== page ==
|Sandbagging in Cairo, 1937|
UPDATE: Excellent post on this issue by TNC Scientist Jeff Opperman. I’m interviewing a couple of people and will follow up later today (May 2).As promised, here are the best links I can find for news on the lower Mississippi flooding and the Birds Point levee situation.
At home I’m about 50 miles north of Cairo, Illinois, and 15 miles east of the flooded Mississippi; the Big Muddy River has backed water to within 30 feet of my house and flooded most of the roads leading to it.
Blowing up the Birds Point levee to save Cairo would fit into the best of Steinbeck’s novels. It has hydrology, geography, geomorphology, rich history, and the politics of race, class, cross-river conflict.
Flood control projects on these big rivers are unbelievably massive, the largest public works projects in history. Thousands of miles of earthen levees and, in cities like Cairo and St. Louis, concrete floodwalls. The levees are huge; near here they are thirty feet tall and over two hundred feet across at the base. Huge pumping stations lift tributary water over the levees during floods.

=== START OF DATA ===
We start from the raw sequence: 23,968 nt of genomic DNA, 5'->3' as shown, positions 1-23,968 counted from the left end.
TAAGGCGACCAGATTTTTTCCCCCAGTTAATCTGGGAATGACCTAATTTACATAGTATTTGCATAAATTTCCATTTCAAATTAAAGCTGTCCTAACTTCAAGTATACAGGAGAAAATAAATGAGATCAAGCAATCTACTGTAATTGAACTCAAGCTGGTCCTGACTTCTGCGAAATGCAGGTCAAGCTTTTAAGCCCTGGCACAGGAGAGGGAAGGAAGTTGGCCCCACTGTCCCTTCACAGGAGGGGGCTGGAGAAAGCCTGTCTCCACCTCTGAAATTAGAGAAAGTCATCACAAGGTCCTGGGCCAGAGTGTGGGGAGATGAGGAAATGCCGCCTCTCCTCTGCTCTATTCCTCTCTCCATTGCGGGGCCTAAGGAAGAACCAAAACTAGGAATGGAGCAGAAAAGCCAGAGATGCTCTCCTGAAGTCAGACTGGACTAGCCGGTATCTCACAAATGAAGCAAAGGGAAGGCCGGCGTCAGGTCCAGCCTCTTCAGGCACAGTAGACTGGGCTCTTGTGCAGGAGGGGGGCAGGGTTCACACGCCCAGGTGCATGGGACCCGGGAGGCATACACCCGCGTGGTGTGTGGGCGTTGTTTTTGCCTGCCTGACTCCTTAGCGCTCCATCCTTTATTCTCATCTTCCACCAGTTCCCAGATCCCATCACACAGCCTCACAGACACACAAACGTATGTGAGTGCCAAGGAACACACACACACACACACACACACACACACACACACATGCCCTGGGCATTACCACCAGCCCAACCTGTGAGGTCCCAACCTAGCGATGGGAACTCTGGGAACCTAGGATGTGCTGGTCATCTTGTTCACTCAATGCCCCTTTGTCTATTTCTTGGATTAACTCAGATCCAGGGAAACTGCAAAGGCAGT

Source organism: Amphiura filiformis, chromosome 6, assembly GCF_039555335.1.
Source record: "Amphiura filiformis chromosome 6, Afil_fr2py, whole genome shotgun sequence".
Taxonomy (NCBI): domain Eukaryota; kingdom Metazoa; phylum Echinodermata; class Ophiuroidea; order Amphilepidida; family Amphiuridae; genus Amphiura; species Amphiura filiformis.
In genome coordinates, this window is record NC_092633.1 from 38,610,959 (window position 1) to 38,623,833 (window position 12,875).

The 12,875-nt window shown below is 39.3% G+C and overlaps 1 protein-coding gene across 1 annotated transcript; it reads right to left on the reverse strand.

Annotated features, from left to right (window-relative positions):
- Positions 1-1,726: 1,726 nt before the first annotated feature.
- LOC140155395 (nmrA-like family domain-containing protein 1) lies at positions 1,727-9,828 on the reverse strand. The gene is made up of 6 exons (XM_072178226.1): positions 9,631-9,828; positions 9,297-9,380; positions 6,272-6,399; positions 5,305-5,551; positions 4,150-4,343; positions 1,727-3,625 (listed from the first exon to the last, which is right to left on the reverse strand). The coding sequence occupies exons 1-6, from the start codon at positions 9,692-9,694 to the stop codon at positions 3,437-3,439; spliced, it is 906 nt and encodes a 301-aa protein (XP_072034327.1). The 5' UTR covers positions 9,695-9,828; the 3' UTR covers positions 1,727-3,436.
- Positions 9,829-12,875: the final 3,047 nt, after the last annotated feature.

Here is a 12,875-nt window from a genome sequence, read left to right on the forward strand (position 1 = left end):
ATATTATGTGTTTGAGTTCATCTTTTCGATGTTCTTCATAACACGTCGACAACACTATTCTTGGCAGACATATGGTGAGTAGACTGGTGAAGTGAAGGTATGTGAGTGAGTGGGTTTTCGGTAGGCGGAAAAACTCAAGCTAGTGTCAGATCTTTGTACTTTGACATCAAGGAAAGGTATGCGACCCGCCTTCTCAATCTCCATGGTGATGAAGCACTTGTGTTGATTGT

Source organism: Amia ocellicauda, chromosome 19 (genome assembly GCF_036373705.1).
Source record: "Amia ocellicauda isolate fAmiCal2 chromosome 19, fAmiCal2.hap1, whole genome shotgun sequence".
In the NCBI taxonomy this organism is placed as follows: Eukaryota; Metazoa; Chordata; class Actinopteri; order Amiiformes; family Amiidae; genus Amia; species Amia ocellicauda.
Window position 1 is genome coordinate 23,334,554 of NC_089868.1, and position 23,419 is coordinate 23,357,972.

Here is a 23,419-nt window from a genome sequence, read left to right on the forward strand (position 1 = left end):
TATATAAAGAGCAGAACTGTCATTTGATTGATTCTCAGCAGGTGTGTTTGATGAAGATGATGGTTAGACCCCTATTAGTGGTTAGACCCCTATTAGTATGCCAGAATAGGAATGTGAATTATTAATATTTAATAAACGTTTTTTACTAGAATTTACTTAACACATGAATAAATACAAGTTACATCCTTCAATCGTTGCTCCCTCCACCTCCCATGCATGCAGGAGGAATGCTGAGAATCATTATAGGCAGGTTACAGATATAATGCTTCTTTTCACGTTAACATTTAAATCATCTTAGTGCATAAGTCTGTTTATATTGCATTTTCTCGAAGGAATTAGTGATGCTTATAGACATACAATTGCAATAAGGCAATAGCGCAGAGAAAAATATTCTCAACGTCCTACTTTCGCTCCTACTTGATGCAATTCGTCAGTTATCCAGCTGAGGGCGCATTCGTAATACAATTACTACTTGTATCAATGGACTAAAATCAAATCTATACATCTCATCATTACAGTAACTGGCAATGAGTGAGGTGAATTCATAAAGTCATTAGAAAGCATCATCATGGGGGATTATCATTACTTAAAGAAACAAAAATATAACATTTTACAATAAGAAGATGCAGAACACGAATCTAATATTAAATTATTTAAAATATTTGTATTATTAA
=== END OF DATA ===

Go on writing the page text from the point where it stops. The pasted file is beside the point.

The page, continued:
These works need constant money for maintenance. Mostly supplied by the federal government. All of it, after the 1927 flood, was conceived, designed, and built by the federal government. The big bottomland farmers in southeast Missouri Bootheel are very fond of these government-built-and-maintained levees. Rush Limbaugh comes from the Cape Girardeau there. You won’t hear him criticizing this entitlement.
Cairo, like New Orleans, was a great spot in the age of river commerce, but always geomorphically incorrect at the confluence of the Ohio and the Mississippi, highly alluvial and still strongly in the grip of Pleistocene fluvial geomorphology.
And now poor, seventy-percent African American. Sitting across from the the all white farmers in the New Madrid floodway, assigned in 1927 as a place to divert floodwaters from Cairo, which was thriving then.
Those floodway landowners, big farmers, in Missouri have been compensated, by the federal government, for their floodway status. Since the 1930’s, that land has been set aside for this purpose.
It’s hideously complex. the science alone is crazy. Add the politics and I’m not sure what to do.
End editorial. News links I could find:
Southeast Missourian special web page with comprehensive reporting and many links to Army Corps documents, legal documents, weather, river stage information. Lots of YouTube video of flooding and flood fighting.
The Memphis District, US Army Corps of Engineers, has a YouTube channel.
Link and image rich Wikipedia entry for Cairo, Illinois
|Wonder dog JaJa navigating floodwaters from the Big Muddy River near Carbondale as we survey the road I usually take home.|